The Incomplete Package, Part One
“He’s a man way out there in the blue, riding on a smile and a shoeshine. And when they start not smiling back—that’s an earthquake. and then you get yourself a couple of spots on your hat, and you’re finished. Nobody dast blame this man. A salesman is got to dream, boy. It comes with the territory.” —Arthur Miller, Death of a Salesman
In politics, what’s the complete package? In our age of mass market telecommunications, we’re so used to seeing candidates who are so perfectly poised, perfectly scripted,, perfectly groomed and made-up and perfectly tailored that when a curse word, a red truck, an incontinent dog or a campaign contribution from a notorious HMO or lobbyist gets thrown into the script, those flaws are put under a huge magnifying glass under the pitiless sun of public scrutiny. It doesn’t matter that it may not be germane to the candidate’s stance on key issues or even be an indictment against their honesty and ethics.
So we tend to focus on things like Al Gore’s stiffness or Hillary’s cleavage while ignoring George Bush’s horrendous capital punishment record or his stupendous incompetence and self-dealing corruption as a business executive. Molly Ivins saw through him like a pane of glass. Why couldn’t we?
Ergo, we need to shrug our shoulders and abandon all hope for a candidate who doesn’t disappoint us in some way. There’s no such thing as the complete package. If the 1860’s had television, radio and an internet, Stephen Douglas would’ve leaked to CNN about Lincoln’s constant battle with depression and Ann Rutledge’s parents would’ve been doing the morning show circuit. “Well, yes, we had spotted Mr. Lincoln near our daughter’s grave time and time again and, frankly, we thought it was quite creepy.”
The rail-splitter then would’ve lost in a landslide and we would’ve had President Douglas sitting on his booster seat in the Oval Office during the Civil War, one that would’ve surely, under his stewardship, resulted in at least a temporary confederacy, more likely a permanent one. Imagine half the United States entering both world wars, with the confederacy maybe, maybe not fighting as our ally.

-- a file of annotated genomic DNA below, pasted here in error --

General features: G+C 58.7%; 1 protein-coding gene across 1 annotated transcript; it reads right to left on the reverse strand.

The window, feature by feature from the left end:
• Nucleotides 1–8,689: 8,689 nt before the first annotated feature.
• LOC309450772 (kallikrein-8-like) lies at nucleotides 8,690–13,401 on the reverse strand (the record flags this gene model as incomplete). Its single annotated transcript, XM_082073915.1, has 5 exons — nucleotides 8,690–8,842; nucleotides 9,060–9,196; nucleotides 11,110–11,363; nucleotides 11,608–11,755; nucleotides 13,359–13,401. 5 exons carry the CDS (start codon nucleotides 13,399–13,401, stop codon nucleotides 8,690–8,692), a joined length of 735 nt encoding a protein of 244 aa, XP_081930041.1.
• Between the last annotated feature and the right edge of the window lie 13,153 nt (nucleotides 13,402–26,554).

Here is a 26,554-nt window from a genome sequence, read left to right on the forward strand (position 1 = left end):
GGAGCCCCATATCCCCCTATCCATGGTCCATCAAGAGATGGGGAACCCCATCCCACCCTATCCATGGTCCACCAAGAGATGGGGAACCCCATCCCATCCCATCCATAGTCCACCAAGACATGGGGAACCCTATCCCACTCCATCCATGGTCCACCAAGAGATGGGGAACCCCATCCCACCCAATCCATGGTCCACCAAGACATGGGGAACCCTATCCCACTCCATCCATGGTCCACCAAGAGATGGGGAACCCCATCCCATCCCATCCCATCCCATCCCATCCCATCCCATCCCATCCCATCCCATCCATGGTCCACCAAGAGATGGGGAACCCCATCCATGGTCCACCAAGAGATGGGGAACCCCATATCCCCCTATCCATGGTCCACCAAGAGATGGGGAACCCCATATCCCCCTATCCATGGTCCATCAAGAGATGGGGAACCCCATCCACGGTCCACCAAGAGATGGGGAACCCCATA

So corporately-owned MSM information is not always knowledge and even in the relatively rare occasions when it is, that knowledge can still be dangerously irrelevant and catalytic for reactionary thought. It’s also, for decades now, been able to frame the terms of debate and shape expectations to the point where the candidates have to factor it in. Take the 2004 election.
During the debates, when John Kerry was talking expansively about doing this, doing that, George W. Bush, an intellectual bulimic who thought that “a bunch of numbers” made a budget and championed a Pakistani dictator before taking the time to learn his first name, was nonetheless smart enough to know that he could get the media to ignore, whitewash and spin any other idiocy that dribbled out of his mouth. Ergo, the incumbent could afford to fold his arms, stand back and rightly ask Sen. Kerry, “How do you plan to pay for all this?”
And Kerry ummed and ahhed, knowing that he couldn’t say what he really wanted to say, what he had in store for all of us had he taken over: That he would’ve had to raise taxes. However, pledging to raise taxes is one of the few things that can kill a campaign faster than being caught in bed with an empty syringe and a dead underaged male hooker. Bush knew as well as Kerry that Kerry had to factor in the media as part of his campaign strategy while Bush didn’t.
So, while Chris Matthews, nostrils aquiver like a hyperactive lagomorph, is openly speculating whether or not Fred Thompson owns America’s last stash of Hi-Karate, I’ve been looking at the eight Democratic candidates as well as a couple of undeclared possibilities. We have a clean slate and every candidate, or no candidate, has to factor in the media’s microscope. Let’s start with Illinois’ junior senator: